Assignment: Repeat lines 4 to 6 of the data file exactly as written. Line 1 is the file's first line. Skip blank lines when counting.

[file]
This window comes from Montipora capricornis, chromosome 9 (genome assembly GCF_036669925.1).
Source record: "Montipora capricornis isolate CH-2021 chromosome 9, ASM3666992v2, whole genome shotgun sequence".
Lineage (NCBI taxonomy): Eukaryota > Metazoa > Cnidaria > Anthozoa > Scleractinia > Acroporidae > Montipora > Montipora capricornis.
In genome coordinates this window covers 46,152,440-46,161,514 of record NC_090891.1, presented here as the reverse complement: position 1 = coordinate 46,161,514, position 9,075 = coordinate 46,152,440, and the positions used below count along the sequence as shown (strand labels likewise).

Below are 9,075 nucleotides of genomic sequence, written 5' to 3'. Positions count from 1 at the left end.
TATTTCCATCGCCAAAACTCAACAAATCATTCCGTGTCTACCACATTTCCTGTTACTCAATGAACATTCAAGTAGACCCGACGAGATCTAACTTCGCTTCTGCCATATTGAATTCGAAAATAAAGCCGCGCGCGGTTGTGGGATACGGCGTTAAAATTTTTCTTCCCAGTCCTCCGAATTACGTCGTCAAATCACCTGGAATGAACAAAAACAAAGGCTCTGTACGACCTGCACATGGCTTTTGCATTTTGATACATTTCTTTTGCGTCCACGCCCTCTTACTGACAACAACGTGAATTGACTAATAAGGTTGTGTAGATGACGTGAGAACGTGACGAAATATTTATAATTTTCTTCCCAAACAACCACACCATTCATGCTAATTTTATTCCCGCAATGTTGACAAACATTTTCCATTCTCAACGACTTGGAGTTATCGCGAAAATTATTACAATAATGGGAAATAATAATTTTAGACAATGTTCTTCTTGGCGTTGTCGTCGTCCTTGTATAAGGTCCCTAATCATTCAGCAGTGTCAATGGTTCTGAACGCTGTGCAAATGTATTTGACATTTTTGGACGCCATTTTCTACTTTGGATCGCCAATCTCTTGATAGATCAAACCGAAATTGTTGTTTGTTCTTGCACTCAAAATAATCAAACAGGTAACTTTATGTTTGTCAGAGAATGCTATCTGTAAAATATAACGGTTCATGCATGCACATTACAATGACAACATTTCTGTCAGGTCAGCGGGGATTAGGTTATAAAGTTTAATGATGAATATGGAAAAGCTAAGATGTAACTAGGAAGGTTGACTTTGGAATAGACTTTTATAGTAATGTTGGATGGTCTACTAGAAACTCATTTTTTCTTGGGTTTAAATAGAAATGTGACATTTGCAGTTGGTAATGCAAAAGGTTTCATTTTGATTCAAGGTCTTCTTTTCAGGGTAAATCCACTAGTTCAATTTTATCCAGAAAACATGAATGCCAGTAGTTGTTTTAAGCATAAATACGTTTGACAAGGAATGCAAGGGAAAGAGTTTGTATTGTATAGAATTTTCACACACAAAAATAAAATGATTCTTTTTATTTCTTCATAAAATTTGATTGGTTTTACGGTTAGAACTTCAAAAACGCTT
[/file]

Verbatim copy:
In genome coordinates this window covers 46,152,440-46,161,514 of record NC_090891.1, presented here as the reverse complement: position 1 = coordinate 46,161,514, position 9,075 = coordinate 46,152,440, and the positions used below count along the sequence as shown (strand labels likewise).

Below are 9,075 nucleotides of genomic sequence, written 5' to 3'. Positions count from 1 at the left end.
TATTTCCATCGCCAAAACTCAACAAATCATTCCGTGTCTACCACATTTCCTGTTACTCAATGAACATTCAAGTAGACCCGACGAGATCTAACTTCGCTTCTGCCATATTGAATTCGAAAATAAAGCCGCGCGCGGTTGTGGGATACGGCGTTAAAATTTTTCTTCCCAGTCCTCCGAATTACGTCGTCAAATCACCTGGAATGAACAAAAACAAAGGCTCTGTACGACCTGCACATGGCTTTTGCATTTTGATACATTTCTTTTGCGTCCACGCCCTCTTACTGACAACAACGTGAATTGACTAATAAGGTTGTGTAGATGACGTGAGAACGTGACGAAATATTTATAATTTTCTTCCCAAACAACCACACCATTCATGCTAATTTTATTCCCGCAATGTTGACAAACATTTTCCATTCTCAACGACTTGGAGTTATCGCGAAAATTATTACAATAATGGGAAATAATAATTTTAGACAATGTTCTTCTTGGCGTTGTCGTCGTCCTTGTATAAGGTCCCTAATCATTCAGCAGTGTCAATGGTTCTGAACGCTGTGCAAATGTATTTGACATTTTTGGACGCCATTTTCTACTTTGGATCGCCAATCTCTTGATAGATCAAACCGAAATTGTTGTTTGTTCTTGCACTCAAAATAATCAAACAGGTAACTTTATGTTTGTCAGAGAATGCTATCTGTAAAATATAACGGTTCATGCATGCACATTACAATGACAACATTTCTGTCAGGTCAGCGGGGATTAGGTTATAAAGTTTAATGATGAATATGGAAAAGCTAAGATGTAACTAGGAAGGTTGACTTTGGAATAGACTTTTATAGTAATGTTGGATGGTCTACTAGAAACTCATTTTTTCTTGGGTTTAAATAGAAATGTGACATTTGCAGTTGGTAATGCAAAAGGTTTCATTTTGATTCAAGGTCTTCTTTTCAGGGTAAATCCACTAGTTCAATTTTATCCAGAAAACATGAATGCCAGTAGTTGTTTTAAGCATAAATACGTTTGACAAGGAATGCAAGGGAAAGAGTTTGTATTGTATAGAATTTTCACACACAAAAATAAAATGATTCTTTTTATTTCTTCATAAAATTTGATTGGTTTTACGGTTAGAACTTCAAAAACGCTT